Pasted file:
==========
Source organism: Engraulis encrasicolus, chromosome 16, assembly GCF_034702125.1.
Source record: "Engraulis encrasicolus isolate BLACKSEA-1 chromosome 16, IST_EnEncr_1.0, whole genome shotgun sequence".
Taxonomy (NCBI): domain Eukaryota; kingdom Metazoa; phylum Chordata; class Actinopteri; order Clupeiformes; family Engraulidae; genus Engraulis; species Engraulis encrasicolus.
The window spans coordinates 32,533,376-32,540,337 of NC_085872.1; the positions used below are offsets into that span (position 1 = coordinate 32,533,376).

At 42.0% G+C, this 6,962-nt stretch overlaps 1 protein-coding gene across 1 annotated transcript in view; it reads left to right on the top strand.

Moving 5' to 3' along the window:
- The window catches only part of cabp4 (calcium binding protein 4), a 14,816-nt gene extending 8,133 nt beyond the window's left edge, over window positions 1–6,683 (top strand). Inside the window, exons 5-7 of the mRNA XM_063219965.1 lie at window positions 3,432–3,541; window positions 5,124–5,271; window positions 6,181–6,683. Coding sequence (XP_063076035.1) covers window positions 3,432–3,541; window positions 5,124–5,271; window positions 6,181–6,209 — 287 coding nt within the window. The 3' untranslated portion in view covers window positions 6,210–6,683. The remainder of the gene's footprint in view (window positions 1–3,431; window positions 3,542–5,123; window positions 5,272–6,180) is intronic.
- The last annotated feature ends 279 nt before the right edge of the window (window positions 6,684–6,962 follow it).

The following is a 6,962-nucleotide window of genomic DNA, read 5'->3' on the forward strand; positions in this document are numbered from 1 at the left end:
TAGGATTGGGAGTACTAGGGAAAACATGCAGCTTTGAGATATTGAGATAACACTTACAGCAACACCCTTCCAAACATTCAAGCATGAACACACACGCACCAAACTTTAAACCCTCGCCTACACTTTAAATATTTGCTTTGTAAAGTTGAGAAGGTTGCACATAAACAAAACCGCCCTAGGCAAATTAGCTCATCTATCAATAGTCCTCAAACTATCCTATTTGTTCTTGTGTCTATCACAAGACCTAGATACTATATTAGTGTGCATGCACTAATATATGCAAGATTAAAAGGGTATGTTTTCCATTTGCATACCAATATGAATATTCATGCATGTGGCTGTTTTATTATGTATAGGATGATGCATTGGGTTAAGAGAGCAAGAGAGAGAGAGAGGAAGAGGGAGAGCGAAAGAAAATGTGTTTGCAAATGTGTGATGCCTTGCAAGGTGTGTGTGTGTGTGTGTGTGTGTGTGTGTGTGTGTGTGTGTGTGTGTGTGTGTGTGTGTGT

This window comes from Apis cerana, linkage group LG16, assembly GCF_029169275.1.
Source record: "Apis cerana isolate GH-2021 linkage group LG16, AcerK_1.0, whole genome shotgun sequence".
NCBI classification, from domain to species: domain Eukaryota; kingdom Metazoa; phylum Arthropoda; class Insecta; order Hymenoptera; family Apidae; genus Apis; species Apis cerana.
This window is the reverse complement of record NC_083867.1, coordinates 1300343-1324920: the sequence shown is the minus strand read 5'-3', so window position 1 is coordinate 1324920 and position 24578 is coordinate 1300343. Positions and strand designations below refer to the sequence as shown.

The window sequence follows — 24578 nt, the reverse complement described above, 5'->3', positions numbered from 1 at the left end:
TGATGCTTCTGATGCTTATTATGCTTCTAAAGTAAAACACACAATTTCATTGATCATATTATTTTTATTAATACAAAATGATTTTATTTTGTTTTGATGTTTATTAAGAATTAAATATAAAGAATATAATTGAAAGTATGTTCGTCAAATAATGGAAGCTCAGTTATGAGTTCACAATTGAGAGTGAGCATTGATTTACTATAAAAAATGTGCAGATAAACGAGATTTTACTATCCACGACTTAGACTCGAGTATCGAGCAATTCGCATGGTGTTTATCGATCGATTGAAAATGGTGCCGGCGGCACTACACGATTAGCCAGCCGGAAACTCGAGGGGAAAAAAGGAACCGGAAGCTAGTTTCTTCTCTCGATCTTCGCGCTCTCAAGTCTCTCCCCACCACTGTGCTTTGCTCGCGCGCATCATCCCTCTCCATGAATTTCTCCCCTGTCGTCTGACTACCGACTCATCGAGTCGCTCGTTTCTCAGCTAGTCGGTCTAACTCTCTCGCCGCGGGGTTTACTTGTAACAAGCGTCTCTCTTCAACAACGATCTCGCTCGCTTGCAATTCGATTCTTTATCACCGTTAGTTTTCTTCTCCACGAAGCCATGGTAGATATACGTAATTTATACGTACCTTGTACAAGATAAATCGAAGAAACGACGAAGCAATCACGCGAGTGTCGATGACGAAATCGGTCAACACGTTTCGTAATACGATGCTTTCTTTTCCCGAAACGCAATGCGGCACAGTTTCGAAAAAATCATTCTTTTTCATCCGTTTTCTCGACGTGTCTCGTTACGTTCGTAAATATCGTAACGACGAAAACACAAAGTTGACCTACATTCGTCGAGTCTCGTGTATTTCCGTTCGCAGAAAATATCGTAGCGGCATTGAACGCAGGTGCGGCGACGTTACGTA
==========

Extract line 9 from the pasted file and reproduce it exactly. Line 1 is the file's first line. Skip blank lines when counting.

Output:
The following is a 6,962-nucleotide window of genomic DNA, read 5'->3' on the forward strand; positions in this document are numbered from 1 at the left end: